The spirited bidding for RJR Nabisco by people who want to pay more than $20 billion for the company simply so they can dismember it is testing our ability to think of today's corporations as anything more than highly impermanent grab bags of disposable assets.

Back when the company went by the straightforward name of the National Biscuit Co. and stuck to making biscuits and Shredded Wheat, it was possible to imagine a corporation as having a soul. These days, they change their names and product lines so often it is difficult to keep up.In the old days, we used to have soap companies, biscuit companies, oil companies, steel companies and retail store companies. We used to have an American Can Co., the world's leading maker of tin cans, which went out of the can business and became a financial-services company with a strange name that totally escapes me at this moment.

Anyway, if, as planned, RJR Nabisco gets rid of its food operations and becomes a tobacco company again, who is to say it doesn't make more sense than presenting yourself to the consuming public as an outfit it can trust to turn out wholesome food in one plant and carcinogenic products in another.

Still, it is dismaying to think of all the time and talent being used to put together the biggest deal in corporate history, the most expensive buyout ever contemplated, without anything constructive being created. Any number of people will get exceedingly rich on this deal, but nothing new of enduring value will be the result. Not a plant, not a job, not a product, not a market will be added to the nation's inventory.

Just as dismaying was the news Monday that the Ohio Mattress Co. was on the block. You may never have heard of the Ohio Mattress Co., but since it controls 30 percent of the domestic mattress market, you may well be sleeping on its product. For most of us, it is a comfort to know that we still have an Ohio Mattress Co. and that it is the greatest name in bedding.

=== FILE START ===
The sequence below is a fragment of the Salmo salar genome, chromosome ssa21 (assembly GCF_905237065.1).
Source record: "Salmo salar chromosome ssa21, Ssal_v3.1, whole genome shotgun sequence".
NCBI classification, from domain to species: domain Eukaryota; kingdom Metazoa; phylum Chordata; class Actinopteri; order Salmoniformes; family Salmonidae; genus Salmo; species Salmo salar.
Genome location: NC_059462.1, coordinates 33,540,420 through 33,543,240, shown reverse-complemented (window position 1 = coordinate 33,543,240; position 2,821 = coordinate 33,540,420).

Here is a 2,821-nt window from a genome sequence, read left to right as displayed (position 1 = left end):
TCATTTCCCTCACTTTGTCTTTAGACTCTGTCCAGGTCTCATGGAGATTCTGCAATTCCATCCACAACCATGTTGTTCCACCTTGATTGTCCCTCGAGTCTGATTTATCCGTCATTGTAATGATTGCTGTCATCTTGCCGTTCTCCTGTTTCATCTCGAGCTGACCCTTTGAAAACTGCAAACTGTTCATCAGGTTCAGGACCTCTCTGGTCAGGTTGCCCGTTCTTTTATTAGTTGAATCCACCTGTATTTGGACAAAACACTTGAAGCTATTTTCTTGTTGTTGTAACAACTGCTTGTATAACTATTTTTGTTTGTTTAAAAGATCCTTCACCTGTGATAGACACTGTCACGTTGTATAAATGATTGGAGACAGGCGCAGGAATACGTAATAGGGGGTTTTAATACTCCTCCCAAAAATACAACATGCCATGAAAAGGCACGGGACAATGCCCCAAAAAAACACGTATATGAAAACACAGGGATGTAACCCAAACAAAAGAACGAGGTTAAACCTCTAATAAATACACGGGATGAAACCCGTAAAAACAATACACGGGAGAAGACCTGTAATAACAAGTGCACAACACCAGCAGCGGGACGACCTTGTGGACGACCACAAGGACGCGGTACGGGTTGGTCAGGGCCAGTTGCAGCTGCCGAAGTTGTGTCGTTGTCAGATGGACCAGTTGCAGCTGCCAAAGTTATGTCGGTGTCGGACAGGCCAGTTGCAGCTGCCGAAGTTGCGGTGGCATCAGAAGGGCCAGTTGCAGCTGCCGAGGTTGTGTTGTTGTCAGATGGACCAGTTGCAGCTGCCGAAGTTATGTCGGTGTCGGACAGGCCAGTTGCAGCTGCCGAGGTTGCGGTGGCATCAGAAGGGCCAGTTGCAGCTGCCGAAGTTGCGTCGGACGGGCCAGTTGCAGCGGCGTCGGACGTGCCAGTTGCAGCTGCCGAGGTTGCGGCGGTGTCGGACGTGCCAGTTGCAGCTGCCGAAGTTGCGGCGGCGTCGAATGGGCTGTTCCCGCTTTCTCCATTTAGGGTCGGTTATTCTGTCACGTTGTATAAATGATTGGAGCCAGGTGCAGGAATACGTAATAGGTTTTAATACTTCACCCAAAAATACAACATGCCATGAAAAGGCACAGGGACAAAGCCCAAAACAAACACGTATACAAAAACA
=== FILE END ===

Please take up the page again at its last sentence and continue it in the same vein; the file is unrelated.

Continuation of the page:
The fact that the world's largest manufacturer of mattresses, a company listed on the New York Stock Exchange and highly regarded by securities analysts, could in this age of witless and irrelevant corporate nomenclature still be calling itself by a name as prosaic, unpretentious and explanatory as the Ohio Mattress Co. is a reassuring link to the days when America's world economic hegemony was less in question than it is today.

Most likely, Ohio Mattress will be sold either to a cheese company, if there's one left, or to some British conglomerate that owns a lot of ships and has never made a mattress. Non-mattress men will be installed in the chief management positions. The company will announce a scheme to diversify into pharmaceuticals and fast-food outlets. It will start importing cheap Korean mattresses and putting its label on them. It will bring out a new line of inexpensive, disposable, non-biodegradable plastic mattresses that collapse after a year of being slept on. Very soon, mattress sales will double, and the roadsides of America will be littered with mattresses.

At the least, the new owners are likely to change the name of Ohio Mattress to something dreadful like AmSleep or Restco. And in a few years, there will be another buyout. The mattress division will be sold to a competitor to pay off the debt, and soon no one will remember that the surviving corporation was ever a great mattress company.